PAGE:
“Sometimes I’d say things and they’d come out and my publicist would phone me and say ‘OK, you’re not a spokesperson, be careful, don’t bite the hand that feeds you’. So I learned to do that a bit. I started talking about myself or feminist stuff, not the industry.”

Arterton has obviously been burned by past experience. She tells me about being misconstrued in print and it’s obvious that it has upset her, but it’s also clear that she’s a bit baffled by it.

“I once said something like if you’re a beautiful women you don’t get taken seriously in Britain, something like that. It was written as I’m a beautiful woman and no one takes me seriously and so the response was ‘how dare she, she’s an ugly cow’.” She rolls her eyes. “So I was doing a play at the time and I went for dinner after the show. There was a rowdy group of girls upstairs and they came over and they were like ‘everyone in our office loves you because you say what we think. You were saying what real women think’. That meant so much to me.

“I can’t help but be honest. I wish I could be a bit less honest, not honest, but have more boundaries but I am very open.”

Well, that’s true to an extent. On acting and the industry, she still holds forth with healthy disdain and pleasingly salty language. But on her personal life she’s much more reticent. Arterton is from a distinctly un-showbiz background. She grew up in Kent. Her mum and dad (a cleaner and a welder) split up when she was five and she grew up mainly with her mum and younger sister, Hannah, in a council flat in Gravesend. In 2010, Arterton married Stefano Catelli – a sales manager for a luxury goods company, in a ceremony in Andalucia. Life in between projects is “normal” she says, and maybe the way to keep it like that is to not make it the subject of interviews.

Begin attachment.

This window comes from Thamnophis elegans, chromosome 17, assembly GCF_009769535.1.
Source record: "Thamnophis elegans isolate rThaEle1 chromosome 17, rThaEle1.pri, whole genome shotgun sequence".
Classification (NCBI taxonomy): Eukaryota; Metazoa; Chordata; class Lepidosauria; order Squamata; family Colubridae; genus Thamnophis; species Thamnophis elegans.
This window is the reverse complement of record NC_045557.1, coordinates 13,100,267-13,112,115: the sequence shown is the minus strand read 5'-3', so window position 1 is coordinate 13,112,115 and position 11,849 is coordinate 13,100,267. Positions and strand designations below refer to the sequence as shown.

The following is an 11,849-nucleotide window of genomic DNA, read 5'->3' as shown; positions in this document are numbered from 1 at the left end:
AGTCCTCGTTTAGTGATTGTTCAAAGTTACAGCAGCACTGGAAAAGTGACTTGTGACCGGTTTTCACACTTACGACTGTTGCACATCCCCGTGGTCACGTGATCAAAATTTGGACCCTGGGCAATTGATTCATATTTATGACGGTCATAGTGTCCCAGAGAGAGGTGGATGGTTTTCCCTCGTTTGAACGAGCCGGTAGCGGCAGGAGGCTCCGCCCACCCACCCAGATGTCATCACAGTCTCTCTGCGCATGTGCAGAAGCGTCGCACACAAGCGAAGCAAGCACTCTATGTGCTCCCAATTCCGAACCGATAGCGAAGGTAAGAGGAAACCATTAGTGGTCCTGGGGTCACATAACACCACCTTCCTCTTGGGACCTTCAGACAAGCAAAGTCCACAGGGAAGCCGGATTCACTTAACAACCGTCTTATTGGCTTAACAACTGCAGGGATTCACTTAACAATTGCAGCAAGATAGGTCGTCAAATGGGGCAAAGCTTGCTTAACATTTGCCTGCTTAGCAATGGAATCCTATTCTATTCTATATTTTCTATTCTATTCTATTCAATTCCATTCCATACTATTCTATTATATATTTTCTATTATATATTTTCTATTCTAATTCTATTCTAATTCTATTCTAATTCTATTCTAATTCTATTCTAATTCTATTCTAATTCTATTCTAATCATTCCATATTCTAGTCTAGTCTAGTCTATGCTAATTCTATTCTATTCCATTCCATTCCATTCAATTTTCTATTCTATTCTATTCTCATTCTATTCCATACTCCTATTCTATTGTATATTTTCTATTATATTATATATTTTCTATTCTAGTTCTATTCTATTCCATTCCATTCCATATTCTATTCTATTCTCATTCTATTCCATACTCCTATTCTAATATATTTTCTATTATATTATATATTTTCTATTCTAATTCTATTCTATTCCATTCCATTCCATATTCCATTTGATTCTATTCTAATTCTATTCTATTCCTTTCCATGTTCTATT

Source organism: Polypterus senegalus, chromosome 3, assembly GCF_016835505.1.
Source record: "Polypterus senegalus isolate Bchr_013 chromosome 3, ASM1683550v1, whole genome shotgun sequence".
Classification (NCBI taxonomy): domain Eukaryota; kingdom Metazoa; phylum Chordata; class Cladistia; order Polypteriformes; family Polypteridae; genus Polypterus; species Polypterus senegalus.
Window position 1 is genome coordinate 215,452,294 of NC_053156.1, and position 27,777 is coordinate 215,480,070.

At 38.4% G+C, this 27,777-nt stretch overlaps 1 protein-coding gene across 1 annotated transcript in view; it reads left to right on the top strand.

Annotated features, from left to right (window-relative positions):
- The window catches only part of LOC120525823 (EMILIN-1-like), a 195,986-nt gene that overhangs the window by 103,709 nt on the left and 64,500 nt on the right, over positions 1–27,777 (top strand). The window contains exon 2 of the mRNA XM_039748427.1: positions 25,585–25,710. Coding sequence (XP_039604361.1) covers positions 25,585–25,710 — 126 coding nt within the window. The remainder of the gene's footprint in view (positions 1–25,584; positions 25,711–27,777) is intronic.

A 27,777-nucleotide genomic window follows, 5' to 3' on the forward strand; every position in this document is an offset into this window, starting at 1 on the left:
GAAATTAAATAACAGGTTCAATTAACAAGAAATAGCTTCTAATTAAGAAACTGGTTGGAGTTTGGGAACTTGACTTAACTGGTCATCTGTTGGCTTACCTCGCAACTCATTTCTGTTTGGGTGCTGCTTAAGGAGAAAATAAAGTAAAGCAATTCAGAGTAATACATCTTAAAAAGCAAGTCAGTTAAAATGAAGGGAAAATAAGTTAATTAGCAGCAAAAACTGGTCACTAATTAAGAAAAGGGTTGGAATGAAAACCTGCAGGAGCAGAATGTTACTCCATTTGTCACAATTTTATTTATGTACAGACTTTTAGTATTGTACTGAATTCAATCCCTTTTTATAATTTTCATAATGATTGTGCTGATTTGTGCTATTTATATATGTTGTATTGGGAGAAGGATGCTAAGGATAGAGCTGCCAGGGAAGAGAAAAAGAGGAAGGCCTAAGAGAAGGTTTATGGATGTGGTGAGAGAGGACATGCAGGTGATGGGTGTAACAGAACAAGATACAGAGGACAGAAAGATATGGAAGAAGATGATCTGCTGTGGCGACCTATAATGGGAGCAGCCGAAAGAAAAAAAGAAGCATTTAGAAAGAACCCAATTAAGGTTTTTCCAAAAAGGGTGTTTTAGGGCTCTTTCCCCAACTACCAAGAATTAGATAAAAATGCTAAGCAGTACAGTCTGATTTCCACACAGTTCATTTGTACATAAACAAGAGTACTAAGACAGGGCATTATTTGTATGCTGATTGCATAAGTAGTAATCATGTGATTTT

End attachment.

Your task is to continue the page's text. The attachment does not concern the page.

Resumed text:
“As long as you protect your heart,” she says. “There have been times when I’ve made it too personal. I’m happy to talk about the industry and my work in it but I tend not to go into personal stuff. It’s good that way. And the last few years have been really nice because I haven’t had any major problems.” She knocks on the table. “I say that now, it’s all going to start up again I’ve got three films out in three months.”

Arterton’s career has been a bit of a masterclass really. She did a bit of acting while she was still at school, won an award, landed herself a grant and went to RADA when she was 18. Her first professional role was in the Stephen Poliakoff TV drama, Capturing Mary. The ascent continued from there. Before she’d even graduated (“I’d finished, I just hadn’t graduated”) Arterton landed the part of Rosaline in Love’s Labour’s Lost at The Globe theatre, garnering serious praise for her performance. On the big screen it started (inauspiciously, one might say) with St Trinian’s and the Bond movie Quantum of Solace (a part she described as “secondary totty”). Then there were the blockbusters (Prince of Persia, Clash of the Titans), British indies (Tamara Drew, The Disappearance of Alice Creed) and celebrated runs on stage – in The Little Dog Laughed and Ibsen’s The Master Builder.